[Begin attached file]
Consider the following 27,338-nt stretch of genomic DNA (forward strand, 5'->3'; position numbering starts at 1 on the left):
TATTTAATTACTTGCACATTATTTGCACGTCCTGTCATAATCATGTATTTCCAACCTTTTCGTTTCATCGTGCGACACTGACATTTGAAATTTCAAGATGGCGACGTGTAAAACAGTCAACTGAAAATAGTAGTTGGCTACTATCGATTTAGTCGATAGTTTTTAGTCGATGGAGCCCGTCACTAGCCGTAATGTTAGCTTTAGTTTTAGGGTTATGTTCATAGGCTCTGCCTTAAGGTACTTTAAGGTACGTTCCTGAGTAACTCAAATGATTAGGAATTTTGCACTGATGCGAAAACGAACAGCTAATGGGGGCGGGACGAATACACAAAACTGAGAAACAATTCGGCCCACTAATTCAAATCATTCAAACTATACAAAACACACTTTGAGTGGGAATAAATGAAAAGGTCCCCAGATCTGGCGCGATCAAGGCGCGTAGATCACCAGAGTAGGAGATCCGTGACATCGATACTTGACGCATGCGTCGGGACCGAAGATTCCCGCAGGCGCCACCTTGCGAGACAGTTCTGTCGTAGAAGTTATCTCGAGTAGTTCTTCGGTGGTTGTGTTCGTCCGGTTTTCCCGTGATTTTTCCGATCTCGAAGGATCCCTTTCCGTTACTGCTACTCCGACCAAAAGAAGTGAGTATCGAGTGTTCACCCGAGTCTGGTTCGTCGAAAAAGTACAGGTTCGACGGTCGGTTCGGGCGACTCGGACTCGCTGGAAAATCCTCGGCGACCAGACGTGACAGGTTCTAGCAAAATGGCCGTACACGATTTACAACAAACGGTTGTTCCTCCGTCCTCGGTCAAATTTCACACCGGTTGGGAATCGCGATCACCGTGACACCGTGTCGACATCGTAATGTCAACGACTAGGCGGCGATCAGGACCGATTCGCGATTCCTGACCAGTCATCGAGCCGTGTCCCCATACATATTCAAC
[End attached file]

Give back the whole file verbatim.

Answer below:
Consider the following 27,338-nt stretch of genomic DNA (forward strand, 5'->3'; position numbering starts at 1 on the left):
TATTTAATTACTTGCACATTATTTGCACGTCCTGTCATAATCATGTATTTCCAACCTTTTCGTTTCATCGTGCGACACTGACATTTGAAATTTCAAGATGGCGACGTGTAAAACAGTCAACTGAAAATAGTAGTTGGCTACTATCGATTTAGTCGATAGTTTTTAGTCGATGGAGCCCGTCACTAGCCGTAATGTTAGCTTTAGTTTTAGGGTTATGTTCATAGGCTCTGCCTTAAGGTACTTTAAGGTACGTTCCTGAGTAACTCAAATGATTAGGAATTTTGCACTGATGCGAAAACGAACAGCTAATGGGGGCGGGACGAATACACAAAACTGAGAAACAATTCGGCCCACTAATTCAAATCATTCAAACTATACAAAACACACTTTGAGTGGGAATAAATGAAAAGGTCCCCAGATCTGGCGCGATCAAGGCGCGTAGATCACCAGAGTAGGAGATCCGTGACATCGATACTTGACGCATGCGTCGGGACCGAAGATTCCCGCAGGCGCCACCTTGCGAGACAGTTCTGTCGTAGAAGTTATCTCGAGTAGTTCTTCGGTGGTTGTGTTCGTCCGGTTTTCCCGTGATTTTTCCGATCTCGAAGGATCCCTTTCCGTTACTGCTACTCCGACCAAAAGAAGTGAGTATCGAGTGTTCACCCGAGTCTGGTTCGTCGAAAAAGTACAGGTTCGACGGTCGGTTCGGGCGACTCGGACTCGCTGGAAAATCCTCGGCGACCAGACGTGACAGGTTCTAGCAAAATGGCCGTACACGATTTACAACAAACGGTTGTTCCTCCGTCCTCGGTCAAATTTCACACCGGTTGGGAATCGCGATCACCGTGACACCGTGTCGACATCGTAATGTCAACGACTAGGCGGCGATCAGGACCGATTCGCGATTCCTGACCAGTCATCGAGCCGTGTCCCCATACATATTCAAC